“What evil lurks in the heart of men? Only the Shadow knows.” So goes the quote, a reminder from an old radio show, a generation ago, that we never know how, when and through whom, evil will show its presence. And now from Connecticut in a small quiet town we have another reminder of this ugly truth as our nation struggles with a horrific spectacle that claimed the lives of some of its youngest citizens. Daily, we are deluged with the advice of “experts” who attempt to analyze the events in an attempt to make some rhyme or reason out of it. Officials on every level, while denouncing the acts of a crazed individual, seek to impose measures that will insure that such tragedy will never again happen in our society. Occasionally the conversation turns to someone perceived to have some religious base, with the inevitable question of “Where was God that day?” Indeed, such questions are not to be unexpected as our society attempts to make sense of things. However, when someone of note suggests that the fault lies not in God but in the sinful nature of all mankind who walk this earth, he is instantly vilified and ridiculed.
Nonetheless, the Bible points out that evil is in the heart of men—all men. Romans 3:23 says that all have sinned and come short of the glory of God. And again in Romans 3:10 we hear, “There is none righteous, no not one”. Jeremiah put it this way, “The heart is deceitful above all things, and desperately wicked: who can know it?” But our society is no friend of such truth. The attempt to force God out of our schools and all public settings has been increasingly successful. With our society growing ever more secular every day it is not surprising that the idea that the shooter in Connecticut and other isolated individuals like him are not the only ones that have to deal with evil, but that there is evil in each one of us, is not readily accepted. It is easier to accept the idea that if we can only identify the "at risk" people of this world and keep them from getting guns or other weapons we can fix the problem than to accept the fact that the real problem is that evil lies in each of us and unless it is dealt with through the Grace of God, it threatens to break through at any time undoing relationships, destroying families, erupting in crimes of all description and even resulting in mass murder.
Genesis chapter six describes the fall from grace by the first two human beings who walked this earth. The temptation was simple. All they had to do was to disobey God in one little seemingly minor thing and they would be as God. To this they agreed, as testified by their actions and each and every one of us has been ever since attempting to be our own authority—our own God. The book of Judges repeats a phrase constantly describing the condition of Israel before there was a king. This phrase which goes as this: “There was no king in Israel; everyone did what was right in his own eyes”accurately describes our society today. The the moral code that has been passed down through our nation’s Judeo-Christian heritage is constantly being challenged, and being replaced with the idea that everyone is justified to act as he feels fit."Every one is to do what is right in his own eyes". When such is the common thinking, how can we not expect that evil will come out even in the least expected places?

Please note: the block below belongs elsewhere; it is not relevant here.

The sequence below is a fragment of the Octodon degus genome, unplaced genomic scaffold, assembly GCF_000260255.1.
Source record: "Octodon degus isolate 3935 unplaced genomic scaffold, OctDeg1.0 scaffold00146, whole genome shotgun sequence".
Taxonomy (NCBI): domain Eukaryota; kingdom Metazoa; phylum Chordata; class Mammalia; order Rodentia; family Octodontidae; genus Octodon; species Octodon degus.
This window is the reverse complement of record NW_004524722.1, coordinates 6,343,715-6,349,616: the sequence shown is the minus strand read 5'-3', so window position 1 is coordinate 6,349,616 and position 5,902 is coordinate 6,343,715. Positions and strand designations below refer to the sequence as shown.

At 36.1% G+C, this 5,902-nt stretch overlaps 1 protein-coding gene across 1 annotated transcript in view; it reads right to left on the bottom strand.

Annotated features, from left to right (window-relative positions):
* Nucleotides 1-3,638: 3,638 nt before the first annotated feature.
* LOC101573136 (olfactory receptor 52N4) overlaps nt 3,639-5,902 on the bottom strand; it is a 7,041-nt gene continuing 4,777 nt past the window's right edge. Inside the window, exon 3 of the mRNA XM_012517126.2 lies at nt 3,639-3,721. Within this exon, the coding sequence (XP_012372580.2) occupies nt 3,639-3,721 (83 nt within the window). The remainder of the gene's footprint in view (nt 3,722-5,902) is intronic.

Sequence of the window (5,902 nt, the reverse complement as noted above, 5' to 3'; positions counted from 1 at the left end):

Despite the explanation of man’s basic sinfulness or rather because of the fact our society generally rejects it, the question remains of God’s seemingly unwillingness or inability to intervene in such a quiet town filled with mostly good people. The suggestion that sin is to blame seems to most that this was an act of judgment from God. The question that sticks out the most is, “How could an all powerful loving God stand by and do nothing for these innocent people?” The answer is that two thousand years ago, He did. He sent His Son into the world to live the only sinless life ever lived by a man. And at Calvary, God poured out His love as His Son died to break the power of evil and to provide forgiveness to any who will receive Him (see John 1:12). Yet so very few receive this gift so freely offered of forgiveness and a new life that overcomes the evil within us because so few of us will admit the evil is there. Even churches that claim to hold to the Gospel, wanting to seem more relevant to modern culture, downplay the sinfulness that resides in each of us. The result is that the message is not clear and evil continues to triumph.
While we will never know all the details of the events in Connecticut or what caused the shooter to go over the edge or even why this little town was singled out, the Bible tells us that the evil in each of us is real. We may try to repress it and even have some success (in our eyes at least) of doing so, but it threatens to break out at any moment. Only the blood of Jesus can make the difference. Only the blood of Jesus can take evil away. As long as we deny its presence, we deny the love God showed when He sent His Son. I am sure God and His angels wept long and hard that day in Connecticut, but they will rejoice whenever a “whosoever” receives Jesus as Lord and Savior into his or her heart. Will you come, simply recognizing the sin in your own life, not comparing yourself to anyone else, simply trusting what Jesus did at Calvary and inviting Him to come into your life? The Bible says everyone that comes becomes a light. We need a multitude of lights who live in the power of Jesus Christ to hold off the darkness of evil which is in our world today. Will you become one? Put away your excuses and open your heart to Jesus. John 1:12 "But as many as received Him to them gave He the power to become the sons of God, even to them that believed in His name."